Treme

Title

Treme

Format

Video

Subject

Treme before and after the interstate was built

Description

This video explains how an urban renewal project wiped out an area that was once booming with business.

Creator

Kennedy Jeffery

Source

My Nola, My Story

Publisher

Mass Communications Department at Xavier University of Louisiana

Date

May 6, 2021

Contributor

Kennedy Jeffery

Rights

My Nola, My Story

Relation

My Nola, My Story 2021

Language

English

Type

Video

Coverage

A Digital Humanities project by Xavier University of Louisiana's Mass Communication department students, led by Shearon Roberts.

Original Format

https://www.youtube.com/watch?v=4CS-6aNTUrY

Transcription

Hi my name is Kennedy Jeffery, and I'll be presenting My Nola, My Story: The Story of Treme. Treme is one of the oldest neighborhoods in the city of New Orleans, and it is historically African American and it is also home to the first civil rights movement, the first black daily newspaper and a multitude of black businesses. Back in the 1700's it was the primary location for free people of color in new orleans. Slaves would gather in the neighborhoods town square, congo square. In the square they would dance and sell handmade goods in hopes to raise enough money to purchase their freedom. After the slaves were freed it was used more for holding concerts and gatherings. Many jazz musicians got their start in Treme because of all the brass and symphonic bands that would play in the square. During the 1960's, the city of New Orleans started working on an urban renewal project. With this project came the building of the i-10 highway. In order to do this, the city had to wipe out several properties running along Claiborne Street from Tulane to St. Bernard. After the interstate was built the hundreds of businesses that once lined North Claiborne were shut down due to the financial crisis that ensued. The majority of the large oak trees that once lined the neutral ground were chopped down. Originally the interstate was planned to be built in front of Jackson Square by Canal Street, but residents of the French Quarter fought against the plans until they were changed. Residents of Treme also opposed the plans for the interstate to be built in their neighborhood because they knew it would wipe out all the businesses, but the city did not listen to them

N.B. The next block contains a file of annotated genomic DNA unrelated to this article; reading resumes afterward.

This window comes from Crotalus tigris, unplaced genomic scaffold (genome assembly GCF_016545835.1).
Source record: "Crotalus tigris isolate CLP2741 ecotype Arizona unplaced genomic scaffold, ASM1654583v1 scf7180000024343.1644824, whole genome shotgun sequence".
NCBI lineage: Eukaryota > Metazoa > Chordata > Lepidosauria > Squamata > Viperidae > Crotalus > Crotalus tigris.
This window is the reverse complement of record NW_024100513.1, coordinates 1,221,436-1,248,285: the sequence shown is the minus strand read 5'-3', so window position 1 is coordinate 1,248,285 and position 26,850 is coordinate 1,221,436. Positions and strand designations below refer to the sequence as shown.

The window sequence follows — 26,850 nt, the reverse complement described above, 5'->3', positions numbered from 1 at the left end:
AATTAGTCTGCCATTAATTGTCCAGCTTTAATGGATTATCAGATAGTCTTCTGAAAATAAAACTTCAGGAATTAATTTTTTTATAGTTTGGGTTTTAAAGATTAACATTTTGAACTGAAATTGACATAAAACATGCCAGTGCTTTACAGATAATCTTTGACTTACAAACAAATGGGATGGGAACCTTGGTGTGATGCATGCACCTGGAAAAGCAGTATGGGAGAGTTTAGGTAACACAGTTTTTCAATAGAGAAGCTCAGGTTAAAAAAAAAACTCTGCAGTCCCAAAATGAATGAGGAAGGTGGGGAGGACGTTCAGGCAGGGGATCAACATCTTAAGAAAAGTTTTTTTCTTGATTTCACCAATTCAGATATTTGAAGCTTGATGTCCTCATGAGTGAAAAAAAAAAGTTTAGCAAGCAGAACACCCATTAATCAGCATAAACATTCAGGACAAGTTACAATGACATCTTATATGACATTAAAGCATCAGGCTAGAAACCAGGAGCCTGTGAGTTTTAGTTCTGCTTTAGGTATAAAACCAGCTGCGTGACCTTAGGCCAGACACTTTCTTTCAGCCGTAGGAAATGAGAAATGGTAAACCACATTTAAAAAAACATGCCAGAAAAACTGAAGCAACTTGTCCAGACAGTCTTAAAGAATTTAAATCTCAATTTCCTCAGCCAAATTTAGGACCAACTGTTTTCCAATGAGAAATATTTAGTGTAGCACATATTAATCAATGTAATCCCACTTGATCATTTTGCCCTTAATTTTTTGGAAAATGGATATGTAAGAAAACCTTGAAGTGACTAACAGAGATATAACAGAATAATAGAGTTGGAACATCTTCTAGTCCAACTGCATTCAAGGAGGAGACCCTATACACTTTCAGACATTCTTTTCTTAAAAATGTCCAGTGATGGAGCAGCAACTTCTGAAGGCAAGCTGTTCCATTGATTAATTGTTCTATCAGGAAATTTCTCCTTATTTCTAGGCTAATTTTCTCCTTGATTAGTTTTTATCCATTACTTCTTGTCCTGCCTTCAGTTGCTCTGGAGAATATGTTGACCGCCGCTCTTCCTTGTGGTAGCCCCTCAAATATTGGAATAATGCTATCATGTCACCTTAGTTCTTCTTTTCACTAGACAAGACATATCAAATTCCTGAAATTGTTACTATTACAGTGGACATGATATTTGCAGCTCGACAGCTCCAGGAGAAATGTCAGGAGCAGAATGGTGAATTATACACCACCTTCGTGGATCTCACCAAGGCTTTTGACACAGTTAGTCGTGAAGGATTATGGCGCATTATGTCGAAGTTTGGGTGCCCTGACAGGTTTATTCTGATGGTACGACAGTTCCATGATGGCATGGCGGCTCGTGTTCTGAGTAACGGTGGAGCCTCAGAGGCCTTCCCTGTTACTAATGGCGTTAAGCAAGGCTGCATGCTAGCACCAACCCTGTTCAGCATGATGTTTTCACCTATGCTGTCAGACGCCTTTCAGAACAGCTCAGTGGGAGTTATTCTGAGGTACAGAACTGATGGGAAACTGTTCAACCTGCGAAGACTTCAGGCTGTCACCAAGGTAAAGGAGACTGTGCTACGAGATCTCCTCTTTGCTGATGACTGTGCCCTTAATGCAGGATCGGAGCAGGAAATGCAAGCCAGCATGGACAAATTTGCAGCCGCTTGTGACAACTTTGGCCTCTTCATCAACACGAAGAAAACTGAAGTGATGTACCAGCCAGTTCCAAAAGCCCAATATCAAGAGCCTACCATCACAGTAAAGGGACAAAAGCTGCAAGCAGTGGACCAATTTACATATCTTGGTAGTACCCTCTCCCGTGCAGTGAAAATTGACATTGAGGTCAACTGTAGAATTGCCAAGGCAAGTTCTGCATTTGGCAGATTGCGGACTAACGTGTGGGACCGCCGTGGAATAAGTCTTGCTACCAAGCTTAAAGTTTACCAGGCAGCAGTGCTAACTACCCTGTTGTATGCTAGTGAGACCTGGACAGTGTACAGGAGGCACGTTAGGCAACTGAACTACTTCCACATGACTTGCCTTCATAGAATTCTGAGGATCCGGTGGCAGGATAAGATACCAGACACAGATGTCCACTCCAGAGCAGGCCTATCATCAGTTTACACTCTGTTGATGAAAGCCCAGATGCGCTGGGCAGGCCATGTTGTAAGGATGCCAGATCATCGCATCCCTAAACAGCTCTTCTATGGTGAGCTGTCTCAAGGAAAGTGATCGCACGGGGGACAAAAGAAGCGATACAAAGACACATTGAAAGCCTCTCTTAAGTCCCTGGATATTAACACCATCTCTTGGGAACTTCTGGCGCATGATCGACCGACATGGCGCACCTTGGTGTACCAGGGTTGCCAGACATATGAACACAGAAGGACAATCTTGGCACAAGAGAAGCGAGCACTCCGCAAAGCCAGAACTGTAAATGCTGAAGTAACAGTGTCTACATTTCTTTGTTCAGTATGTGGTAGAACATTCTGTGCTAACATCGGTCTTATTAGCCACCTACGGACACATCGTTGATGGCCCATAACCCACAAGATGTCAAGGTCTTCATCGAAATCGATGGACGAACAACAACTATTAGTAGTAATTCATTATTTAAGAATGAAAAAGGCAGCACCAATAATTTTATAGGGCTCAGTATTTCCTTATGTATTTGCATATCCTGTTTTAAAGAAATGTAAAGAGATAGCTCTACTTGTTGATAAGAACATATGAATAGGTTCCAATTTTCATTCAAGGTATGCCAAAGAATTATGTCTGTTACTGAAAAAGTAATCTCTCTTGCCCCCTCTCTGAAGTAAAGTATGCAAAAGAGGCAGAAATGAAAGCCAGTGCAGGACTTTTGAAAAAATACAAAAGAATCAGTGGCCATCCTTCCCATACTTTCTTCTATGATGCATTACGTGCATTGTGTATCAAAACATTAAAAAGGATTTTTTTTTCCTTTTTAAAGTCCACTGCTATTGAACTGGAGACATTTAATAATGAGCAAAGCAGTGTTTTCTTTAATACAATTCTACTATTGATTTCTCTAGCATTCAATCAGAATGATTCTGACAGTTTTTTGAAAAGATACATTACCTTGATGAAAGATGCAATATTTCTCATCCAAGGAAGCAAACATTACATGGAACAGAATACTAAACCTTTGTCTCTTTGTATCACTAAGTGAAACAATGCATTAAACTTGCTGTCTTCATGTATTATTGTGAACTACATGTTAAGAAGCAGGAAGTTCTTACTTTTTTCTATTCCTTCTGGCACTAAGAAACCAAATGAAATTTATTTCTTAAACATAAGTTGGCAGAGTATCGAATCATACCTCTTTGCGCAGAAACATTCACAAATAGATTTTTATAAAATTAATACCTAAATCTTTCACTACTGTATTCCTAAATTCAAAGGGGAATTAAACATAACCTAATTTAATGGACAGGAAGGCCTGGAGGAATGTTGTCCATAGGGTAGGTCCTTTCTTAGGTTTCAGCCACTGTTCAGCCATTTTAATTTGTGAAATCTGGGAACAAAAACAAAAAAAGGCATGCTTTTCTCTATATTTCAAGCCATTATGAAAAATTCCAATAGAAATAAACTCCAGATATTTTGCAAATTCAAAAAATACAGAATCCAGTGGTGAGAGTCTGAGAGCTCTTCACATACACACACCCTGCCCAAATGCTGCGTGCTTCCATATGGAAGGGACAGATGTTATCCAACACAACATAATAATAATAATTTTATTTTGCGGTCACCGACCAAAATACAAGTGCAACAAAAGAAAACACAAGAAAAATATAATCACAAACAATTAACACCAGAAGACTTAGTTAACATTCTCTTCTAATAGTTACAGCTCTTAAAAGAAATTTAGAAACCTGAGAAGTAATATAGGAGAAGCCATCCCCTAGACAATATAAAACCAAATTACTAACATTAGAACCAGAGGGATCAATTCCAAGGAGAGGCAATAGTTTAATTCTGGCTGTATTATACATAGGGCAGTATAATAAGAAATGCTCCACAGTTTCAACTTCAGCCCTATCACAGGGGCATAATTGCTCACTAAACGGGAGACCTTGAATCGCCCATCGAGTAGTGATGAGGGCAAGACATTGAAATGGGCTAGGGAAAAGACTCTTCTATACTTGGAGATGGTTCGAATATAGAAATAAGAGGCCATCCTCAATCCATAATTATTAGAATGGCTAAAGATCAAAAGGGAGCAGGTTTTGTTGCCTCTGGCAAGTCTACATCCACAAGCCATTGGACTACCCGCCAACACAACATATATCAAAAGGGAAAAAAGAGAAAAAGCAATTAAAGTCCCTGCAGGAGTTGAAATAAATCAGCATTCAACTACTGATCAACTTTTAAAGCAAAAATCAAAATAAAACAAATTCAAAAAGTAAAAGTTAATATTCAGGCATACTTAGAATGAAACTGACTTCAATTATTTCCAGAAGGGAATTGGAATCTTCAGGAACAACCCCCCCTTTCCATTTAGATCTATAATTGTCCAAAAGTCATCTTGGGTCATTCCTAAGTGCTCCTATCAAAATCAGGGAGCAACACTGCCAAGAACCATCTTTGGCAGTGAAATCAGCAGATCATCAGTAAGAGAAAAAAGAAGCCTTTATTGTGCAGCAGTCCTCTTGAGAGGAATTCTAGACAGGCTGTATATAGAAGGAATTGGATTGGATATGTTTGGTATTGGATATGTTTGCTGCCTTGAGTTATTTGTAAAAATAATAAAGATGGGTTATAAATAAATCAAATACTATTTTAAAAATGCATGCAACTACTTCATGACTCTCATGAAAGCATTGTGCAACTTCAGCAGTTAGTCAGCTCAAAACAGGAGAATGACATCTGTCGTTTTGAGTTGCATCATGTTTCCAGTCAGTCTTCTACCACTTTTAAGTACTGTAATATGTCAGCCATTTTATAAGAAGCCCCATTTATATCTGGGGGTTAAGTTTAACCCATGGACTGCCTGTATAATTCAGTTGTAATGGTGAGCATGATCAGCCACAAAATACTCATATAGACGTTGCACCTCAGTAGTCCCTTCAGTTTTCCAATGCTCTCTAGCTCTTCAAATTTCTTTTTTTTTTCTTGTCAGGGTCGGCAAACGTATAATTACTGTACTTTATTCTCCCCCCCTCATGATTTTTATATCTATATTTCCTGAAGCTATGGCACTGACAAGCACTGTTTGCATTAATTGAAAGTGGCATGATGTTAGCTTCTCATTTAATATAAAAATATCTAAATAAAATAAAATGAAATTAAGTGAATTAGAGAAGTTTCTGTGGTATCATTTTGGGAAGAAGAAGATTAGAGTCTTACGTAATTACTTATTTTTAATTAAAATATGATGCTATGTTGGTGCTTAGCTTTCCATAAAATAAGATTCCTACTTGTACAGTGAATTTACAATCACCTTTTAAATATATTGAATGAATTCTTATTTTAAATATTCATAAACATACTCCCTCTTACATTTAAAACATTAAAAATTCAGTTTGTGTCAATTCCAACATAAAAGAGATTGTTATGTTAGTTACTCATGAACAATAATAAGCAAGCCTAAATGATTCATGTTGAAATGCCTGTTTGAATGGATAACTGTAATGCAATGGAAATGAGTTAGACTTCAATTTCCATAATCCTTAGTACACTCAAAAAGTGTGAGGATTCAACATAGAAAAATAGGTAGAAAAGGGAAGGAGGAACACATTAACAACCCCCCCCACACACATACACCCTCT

Today the memory of what was once there is kept alive by the few businesses that remain and the oak trees that were painted on the cement pillars under the interstate.

Duration

2:23 (2 minutes 23 seconds)

Producer

Kennedy Jeffery

Director

Kennedy Jeffery
Date Added
May 7, 2021
Item Type
Moving Image
Tags
, ,
Citation
Kennedy Jeffery, “Treme,” MY NOLA, MY STORY , accessed June 30, 2022, https://xulamasscomm.omeka.net/items/show/152.